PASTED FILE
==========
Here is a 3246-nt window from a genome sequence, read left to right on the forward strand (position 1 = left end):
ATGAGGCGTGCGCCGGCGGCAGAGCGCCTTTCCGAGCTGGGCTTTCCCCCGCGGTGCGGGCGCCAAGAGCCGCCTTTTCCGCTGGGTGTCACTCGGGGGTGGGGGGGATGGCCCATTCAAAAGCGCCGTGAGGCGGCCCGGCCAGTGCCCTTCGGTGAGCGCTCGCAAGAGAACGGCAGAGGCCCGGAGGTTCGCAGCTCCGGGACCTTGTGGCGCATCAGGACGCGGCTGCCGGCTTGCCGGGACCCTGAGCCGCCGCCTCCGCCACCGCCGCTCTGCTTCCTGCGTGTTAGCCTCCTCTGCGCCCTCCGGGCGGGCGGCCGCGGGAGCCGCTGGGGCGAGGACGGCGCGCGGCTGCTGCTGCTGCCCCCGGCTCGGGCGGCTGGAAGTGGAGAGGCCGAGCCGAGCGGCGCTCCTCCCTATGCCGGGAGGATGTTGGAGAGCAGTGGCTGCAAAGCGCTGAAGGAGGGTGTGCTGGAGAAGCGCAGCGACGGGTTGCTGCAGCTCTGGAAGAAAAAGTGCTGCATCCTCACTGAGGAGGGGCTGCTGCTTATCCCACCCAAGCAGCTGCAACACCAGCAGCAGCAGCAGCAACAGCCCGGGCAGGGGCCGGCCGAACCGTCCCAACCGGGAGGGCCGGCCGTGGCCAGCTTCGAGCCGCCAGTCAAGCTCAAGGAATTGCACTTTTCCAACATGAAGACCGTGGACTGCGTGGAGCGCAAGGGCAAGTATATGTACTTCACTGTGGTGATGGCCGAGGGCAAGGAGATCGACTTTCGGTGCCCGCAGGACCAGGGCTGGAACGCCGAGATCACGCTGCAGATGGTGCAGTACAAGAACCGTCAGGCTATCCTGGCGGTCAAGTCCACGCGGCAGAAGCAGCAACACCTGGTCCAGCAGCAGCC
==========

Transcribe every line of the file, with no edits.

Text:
Here is a 3246-nt window from a genome sequence, read left to right on the forward strand (position 1 = left end):
ATGAGGCGTGCGCCGGCGGCAGAGCGCCTTTCCGAGCTGGGCTTTCCCCCGCGGTGCGGGCGCCAAGAGCCGCCTTTTCCGCTGGGTGTCACTCGGGGGTGGGGGGGATGGCCCATTCAAAAGCGCCGTGAGGCGGCCCGGCCAGTGCCCTTCGGTGAGCGCTCGCAAGAGAACGGCAGAGGCCCGGAGGTTCGCAGCTCCGGGACCTTGTGGCGCATCAGGACGCGGCTGCCGGCTTGCCGGGACCCTGAGCCGCCGCCTCCGCCACCGCCGCTCTGCTTCCTGCGTGTTAGCCTCCTCTGCGCCCTCCGGGCGGGCGGCCGCGGGAGCCGCTGGGGCGAGGACGGCGCGCGGCTGCTGCTGCTGCCCCCGGCTCGGGCGGCTGGAAGTGGAGAGGCCGAGCCGAGCGGCGCTCCTCCCTATGCCGGGAGGATGTTGGAGAGCAGTGGCTGCAAAGCGCTGAAGGAGGGTGTGCTGGAGAAGCGCAGCGACGGGTTGCTGCAGCTCTGGAAGAAAAAGTGCTGCATCCTCACTGAGGAGGGGCTGCTGCTTATCCCACCCAAGCAGCTGCAACACCAGCAGCAGCAGCAGCAACAGCCCGGGCAGGGGCCGGCCGAACCGTCCCAACCGGGAGGGCCGGCCGTGGCCAGCTTCGAGCCGCCAGTCAAGCTCAAGGAATTGCACTTTTCCAACATGAAGACCGTGGACTGCGTGGAGCGCAAGGGCAAGTATATGTACTTCACTGTGGTGATGGCCGAGGGCAAGGAGATCGACTTTCGGTGCCCGCAGGACCAGGGCTGGAACGCCGAGATCACGCTGCAGATGGTGCAGTACAAGAACCGTCAGGCTATCCTGGCGGTCAAGTCCACGCGGCAGAAGCAGCAACACCTGGTCCAGCAGCAGCC